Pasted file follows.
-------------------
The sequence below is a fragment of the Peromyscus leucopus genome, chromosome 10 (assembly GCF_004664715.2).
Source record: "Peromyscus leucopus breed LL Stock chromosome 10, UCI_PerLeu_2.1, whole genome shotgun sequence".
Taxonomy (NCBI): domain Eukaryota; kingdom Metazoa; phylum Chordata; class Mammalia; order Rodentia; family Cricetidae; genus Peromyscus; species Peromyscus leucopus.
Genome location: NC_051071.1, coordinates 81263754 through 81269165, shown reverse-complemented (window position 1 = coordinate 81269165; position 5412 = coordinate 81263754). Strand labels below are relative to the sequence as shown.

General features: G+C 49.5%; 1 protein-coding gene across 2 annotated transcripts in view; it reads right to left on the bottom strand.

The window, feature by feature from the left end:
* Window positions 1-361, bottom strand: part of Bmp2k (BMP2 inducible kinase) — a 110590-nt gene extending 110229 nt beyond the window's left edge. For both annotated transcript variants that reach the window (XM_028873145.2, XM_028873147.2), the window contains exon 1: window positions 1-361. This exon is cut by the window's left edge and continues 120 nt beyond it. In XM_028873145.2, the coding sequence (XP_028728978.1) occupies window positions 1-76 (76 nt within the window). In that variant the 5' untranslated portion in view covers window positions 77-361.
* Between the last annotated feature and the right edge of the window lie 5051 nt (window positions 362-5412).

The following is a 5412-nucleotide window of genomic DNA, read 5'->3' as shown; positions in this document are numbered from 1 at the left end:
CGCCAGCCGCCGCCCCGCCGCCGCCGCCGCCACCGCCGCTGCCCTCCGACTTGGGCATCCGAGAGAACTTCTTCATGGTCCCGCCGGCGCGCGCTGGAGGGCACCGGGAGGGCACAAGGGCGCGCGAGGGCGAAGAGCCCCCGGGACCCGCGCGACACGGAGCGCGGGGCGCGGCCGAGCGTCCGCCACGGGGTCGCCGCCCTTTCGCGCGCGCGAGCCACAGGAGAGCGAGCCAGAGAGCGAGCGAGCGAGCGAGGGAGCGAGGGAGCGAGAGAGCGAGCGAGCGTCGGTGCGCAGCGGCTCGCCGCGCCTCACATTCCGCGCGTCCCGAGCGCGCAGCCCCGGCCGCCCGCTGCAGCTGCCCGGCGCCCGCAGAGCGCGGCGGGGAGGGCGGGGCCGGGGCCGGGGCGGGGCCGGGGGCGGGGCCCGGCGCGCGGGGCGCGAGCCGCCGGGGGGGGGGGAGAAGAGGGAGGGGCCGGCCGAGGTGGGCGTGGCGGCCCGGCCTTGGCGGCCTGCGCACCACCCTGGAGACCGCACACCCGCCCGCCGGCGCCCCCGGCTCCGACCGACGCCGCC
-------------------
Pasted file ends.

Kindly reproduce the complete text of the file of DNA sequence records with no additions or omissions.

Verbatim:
The sequence below is a fragment of the Peromyscus leucopus genome, chromosome 10 (assembly GCF_004664715.2).
Source record: "Peromyscus leucopus breed LL Stock chromosome 10, UCI_PerLeu_2.1, whole genome shotgun sequence".
Taxonomy (NCBI): domain Eukaryota; kingdom Metazoa; phylum Chordata; class Mammalia; order Rodentia; family Cricetidae; genus Peromyscus; species Peromyscus leucopus.
Genome location: NC_051071.1, coordinates 81263754 through 81269165, shown reverse-complemented (window position 1 = coordinate 81269165; position 5412 = coordinate 81263754). Strand labels below are relative to the sequence as shown.

General features: G+C 49.5%; 1 protein-coding gene across 2 annotated transcripts in view; it reads right to left on the bottom strand.

The window, feature by feature from the left end:
* Window positions 1-361, bottom strand: part of Bmp2k (BMP2 inducible kinase) — a 110590-nt gene extending 110229 nt beyond the window's left edge. For both annotated transcript variants that reach the window (XM_028873145.2, XM_028873147.2), the window contains exon 1: window positions 1-361. This exon is cut by the window's left edge and continues 120 nt beyond it. In XM_028873145.2, the coding sequence (XP_028728978.1) occupies window positions 1-76 (76 nt within the window). In that variant the 5' untranslated portion in view covers window positions 77-361.
* Between the last annotated feature and the right edge of the window lie 5051 nt (window positions 362-5412).

The following is a 5412-nucleotide window of genomic DNA, read 5'->3' as shown; positions in this document are numbered from 1 at the left end:
CGCCAGCCGCCGCCCCGCCGCCGCCGCCGCCACCGCCGCTGCCCTCCGACTTGGGCATCCGAGAGAACTTCTTCATGGTCCCGCCGGCGCGCGCTGGAGGGCACCGGGAGGGCACAAGGGCGCGCGAGGGCGAAGAGCCCCCGGGACCCGCGCGACACGGAGCGCGGGGCGCGGCCGAGCGTCCGCCACGGGGTCGCCGCCCTTTCGCGCGCGCGAGCCACAGGAGAGCGAGCCAGAGAGCGAGCGAGCGAGCGAGGGAGCGAGGGAGCGAGAGAGCGAGCGAGCGTCGGTGCGCAGCGGCTCGCCGCGCCTCACATTCCGCGCGTCCCGAGCGCGCAGCCCCGGCCGCCCGCTGCAGCTGCCCGGCGCCCGCAGAGCGCGGCGGGGAGGGCGGGGCCGGGGCCGGGGCGGGGCCGGGGGCGGGGCCCGGCGCGCGGGGCGCGAGCCGCCGGGGGGGGGGGAGAAGAGGGAGGGGCCGGCCGAGGTGGGCGTGGCGGCCCGGCCTTGGCGGCCTGCGCACCACCCTGGAGACCGCACACCCGCCCGCCGGCGCCCCCGGCTCCGACCGACGCCGCC